BYU student chooses Ave Maria law school for its values

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    By Alexis Saint-Jean

    After graduating from BYU, Chris Esseltine wanted to study in a law school in tune with his values as a Latter-day Saint.

    He wanted a school that would teach the importance of God”s laws for America.

    So he went to Ave Maria School of Law in Ann Arbor, Mich.

    “I chose Ave Maria over several top-20 schools because I believe in its mission,” said Esseltine, a BYU alumni from Canada.

    Esseltine explained that the school, which opened in 2000, is dedicated to train future lawyers in accordance with Christian teachings.

    “[The founders of the school] wanted to train lawyers with the finest legal skills while at the same time emphasizing the moral and spiritual aspect of America, and the law in America,” Esseltine said.

    He said he thinks the school”s teachings are much needed in the actual legal field.

    “There is just a lot of immorality and dishonesty in the practice of law and in America itself,” Esseltine said. “The school was founded to reverse that trend.”

    Rachele Conner, the school”s admissions counselor, said Ave Maria fills a void in the teaching of law.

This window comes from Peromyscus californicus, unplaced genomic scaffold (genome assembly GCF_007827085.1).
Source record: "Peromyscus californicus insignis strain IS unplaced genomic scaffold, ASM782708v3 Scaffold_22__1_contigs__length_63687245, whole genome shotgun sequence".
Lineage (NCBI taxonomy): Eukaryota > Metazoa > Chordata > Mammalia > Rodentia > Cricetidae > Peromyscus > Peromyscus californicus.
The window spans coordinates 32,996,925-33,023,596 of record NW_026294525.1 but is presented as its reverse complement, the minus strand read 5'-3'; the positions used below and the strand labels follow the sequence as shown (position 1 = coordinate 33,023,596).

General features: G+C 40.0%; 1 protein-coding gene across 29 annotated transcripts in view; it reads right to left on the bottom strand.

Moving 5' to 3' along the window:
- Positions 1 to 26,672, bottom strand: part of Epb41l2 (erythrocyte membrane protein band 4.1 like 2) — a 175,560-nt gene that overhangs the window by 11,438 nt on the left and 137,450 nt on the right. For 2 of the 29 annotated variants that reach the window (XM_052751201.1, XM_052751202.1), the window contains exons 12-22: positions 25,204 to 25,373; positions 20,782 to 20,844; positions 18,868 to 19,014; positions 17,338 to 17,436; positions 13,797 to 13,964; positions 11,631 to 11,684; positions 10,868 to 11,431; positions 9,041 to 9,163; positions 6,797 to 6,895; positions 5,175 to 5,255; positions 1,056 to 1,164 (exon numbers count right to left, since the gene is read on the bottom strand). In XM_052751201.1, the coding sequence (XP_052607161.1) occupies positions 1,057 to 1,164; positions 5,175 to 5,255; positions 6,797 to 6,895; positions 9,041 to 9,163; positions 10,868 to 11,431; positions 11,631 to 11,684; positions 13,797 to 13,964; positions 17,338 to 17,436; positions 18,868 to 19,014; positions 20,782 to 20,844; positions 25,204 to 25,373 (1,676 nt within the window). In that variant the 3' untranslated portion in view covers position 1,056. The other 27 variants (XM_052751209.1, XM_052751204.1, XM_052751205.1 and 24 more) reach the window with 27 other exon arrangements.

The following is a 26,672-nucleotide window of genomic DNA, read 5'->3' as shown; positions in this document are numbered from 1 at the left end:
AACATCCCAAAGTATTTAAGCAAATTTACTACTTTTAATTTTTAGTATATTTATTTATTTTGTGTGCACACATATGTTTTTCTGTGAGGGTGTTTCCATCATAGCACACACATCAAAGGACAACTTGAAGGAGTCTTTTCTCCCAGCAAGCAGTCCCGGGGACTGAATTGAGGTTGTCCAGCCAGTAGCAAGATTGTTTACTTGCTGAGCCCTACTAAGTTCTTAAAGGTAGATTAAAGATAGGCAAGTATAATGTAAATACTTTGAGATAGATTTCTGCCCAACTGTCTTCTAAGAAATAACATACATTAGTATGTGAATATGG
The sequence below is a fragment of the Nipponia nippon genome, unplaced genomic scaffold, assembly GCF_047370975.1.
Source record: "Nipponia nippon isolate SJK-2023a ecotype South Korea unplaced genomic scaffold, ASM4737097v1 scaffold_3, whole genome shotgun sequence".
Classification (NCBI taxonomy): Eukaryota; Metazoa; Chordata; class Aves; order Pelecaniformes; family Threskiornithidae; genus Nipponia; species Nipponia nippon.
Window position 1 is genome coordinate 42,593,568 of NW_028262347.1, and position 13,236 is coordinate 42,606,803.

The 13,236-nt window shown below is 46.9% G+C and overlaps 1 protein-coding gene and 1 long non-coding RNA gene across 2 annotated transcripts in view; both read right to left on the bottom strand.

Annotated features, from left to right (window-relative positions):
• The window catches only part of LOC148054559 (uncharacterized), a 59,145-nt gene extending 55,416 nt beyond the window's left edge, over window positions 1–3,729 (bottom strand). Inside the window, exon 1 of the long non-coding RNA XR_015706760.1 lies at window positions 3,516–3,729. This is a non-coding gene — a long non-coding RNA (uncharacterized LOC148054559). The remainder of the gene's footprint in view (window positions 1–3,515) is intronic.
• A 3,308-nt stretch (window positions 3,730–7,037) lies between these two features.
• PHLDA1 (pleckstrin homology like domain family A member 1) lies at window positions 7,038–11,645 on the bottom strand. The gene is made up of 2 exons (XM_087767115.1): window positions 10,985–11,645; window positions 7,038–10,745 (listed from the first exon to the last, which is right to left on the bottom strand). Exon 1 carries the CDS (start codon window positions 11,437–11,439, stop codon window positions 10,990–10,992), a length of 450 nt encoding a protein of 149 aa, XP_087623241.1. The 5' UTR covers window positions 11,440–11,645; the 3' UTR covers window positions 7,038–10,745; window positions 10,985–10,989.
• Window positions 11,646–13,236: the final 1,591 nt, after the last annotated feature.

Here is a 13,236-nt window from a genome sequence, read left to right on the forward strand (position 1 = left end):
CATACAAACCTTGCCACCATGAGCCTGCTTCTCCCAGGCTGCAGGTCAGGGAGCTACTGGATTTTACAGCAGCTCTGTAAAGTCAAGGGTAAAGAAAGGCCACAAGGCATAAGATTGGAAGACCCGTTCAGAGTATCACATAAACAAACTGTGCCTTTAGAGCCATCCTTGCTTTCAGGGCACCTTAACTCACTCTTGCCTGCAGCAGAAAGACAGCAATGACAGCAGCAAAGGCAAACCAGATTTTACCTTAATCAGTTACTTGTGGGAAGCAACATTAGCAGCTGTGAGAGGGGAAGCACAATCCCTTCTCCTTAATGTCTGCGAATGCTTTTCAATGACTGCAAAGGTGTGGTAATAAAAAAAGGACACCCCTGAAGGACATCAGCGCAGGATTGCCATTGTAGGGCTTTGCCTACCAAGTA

“The founding professors wanted to have a law school that would give an opportunity to students to combine faith and reason,” Conner said. “They found that there weren”t schools like that. So they decided to create one.”

    Although the school relies mostly on the teachings of the Catholic Church to enrich the regular legal curriculum, many of its students come from other faiths, and LDS students now represent the second largest denomination attending the school.

    Esseltine explained that Ave Maria offered a quality of life that he was familiar with.

    “It is much like BYU in that people have similar values,” Esseltine said. “It is just very friendly, very encouraging. People are trying to help one another do well, and there are certainly no cliques … nobody is excluded.”

    Like BYU, the school expects its student to abide by an honor code.

    “We have standards that we”re expected to live up to, and they are very much the same as anything you”d find at BYU,” Esseltine said.

    Some LDS students already accepted to top-10 schools decided to go to Ave Maria instead because of the school”s special atmosphere, Esseltine said.

    “The neat thing about Ave Maria is that the people here are fairly devout,” said John Gadd, a BYU alumni from Sandy studying at Ave Maria. “It”s inspiring to be around people who are so devout in their principles.”

    Although the school is new, it is rapidly gaining a reputation of excellence. In 2003, its first graduating class had the highest bar-pass rate in Michigan, even surpassing the University of Michigan Law School, one of the top-10 schools in the nation.

    Esseltine will come to BYU Oct. 19 to the law fair in order to recruit students for Ave Maria.

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